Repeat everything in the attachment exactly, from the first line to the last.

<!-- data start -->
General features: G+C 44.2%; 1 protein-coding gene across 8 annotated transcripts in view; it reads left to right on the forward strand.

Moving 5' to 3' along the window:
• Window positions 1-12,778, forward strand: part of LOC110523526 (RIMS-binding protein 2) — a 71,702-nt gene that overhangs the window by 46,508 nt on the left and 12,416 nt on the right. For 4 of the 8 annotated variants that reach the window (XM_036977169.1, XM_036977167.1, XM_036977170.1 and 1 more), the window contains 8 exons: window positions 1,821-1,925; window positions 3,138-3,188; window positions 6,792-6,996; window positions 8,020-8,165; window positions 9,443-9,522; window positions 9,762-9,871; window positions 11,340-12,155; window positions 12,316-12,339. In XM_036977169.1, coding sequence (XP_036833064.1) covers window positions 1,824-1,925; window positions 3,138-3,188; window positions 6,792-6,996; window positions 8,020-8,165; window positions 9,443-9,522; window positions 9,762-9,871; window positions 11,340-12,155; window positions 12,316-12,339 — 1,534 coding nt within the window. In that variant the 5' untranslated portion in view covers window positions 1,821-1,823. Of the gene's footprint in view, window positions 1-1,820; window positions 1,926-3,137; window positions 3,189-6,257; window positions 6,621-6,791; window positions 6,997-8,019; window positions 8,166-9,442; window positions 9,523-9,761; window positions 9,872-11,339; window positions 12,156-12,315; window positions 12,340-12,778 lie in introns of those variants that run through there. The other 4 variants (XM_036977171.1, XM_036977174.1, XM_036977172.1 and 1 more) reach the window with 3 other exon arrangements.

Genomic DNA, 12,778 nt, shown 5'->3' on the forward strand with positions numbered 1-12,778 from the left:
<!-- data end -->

General features: G+C 44.2%; 1 protein-coding gene across 8 annotated transcripts in view; it reads left to right on the forward strand.

Moving 5' to 3' along the window:
• Window positions 1-12,778, forward strand: part of LOC110523526 (RIMS-binding protein 2) — a 71,702-nt gene that overhangs the window by 46,508 nt on the left and 12,416 nt on the right. For 4 of the 8 annotated variants that reach the window (XM_036977169.1, XM_036977167.1, XM_036977170.1 and 1 more), the window contains 8 exons: window positions 1,821-1,925; window positions 3,138-3,188; window positions 6,792-6,996; window positions 8,020-8,165; window positions 9,443-9,522; window positions 9,762-9,871; window positions 11,340-12,155; window positions 12,316-12,339. In XM_036977169.1, coding sequence (XP_036833064.1) covers window positions 1,824-1,925; window positions 3,138-3,188; window positions 6,792-6,996; window positions 8,020-8,165; window positions 9,443-9,522; window positions 9,762-9,871; window positions 11,340-12,155; window positions 12,316-12,339 — 1,534 coding nt within the window. In that variant the 5' untranslated portion in view covers window positions 1,821-1,823. Of the gene's footprint in view, window positions 1-1,820; window positions 1,926-3,137; window positions 3,189-6,257; window positions 6,621-6,791; window positions 6,997-8,019; window positions 8,166-9,442; window positions 9,523-9,761; window positions 9,872-11,339; window positions 12,156-12,315; window positions 12,340-12,778 lie in introns of those variants that run through there. The other 4 variants (XM_036977171.1, XM_036977174.1, XM_036977172.1 and 1 more) reach the window with 3 other exon arrangements.

Genomic DNA, 12,778 nt, shown 5'->3' on the forward strand with positions numbered 1-12,778 from the left: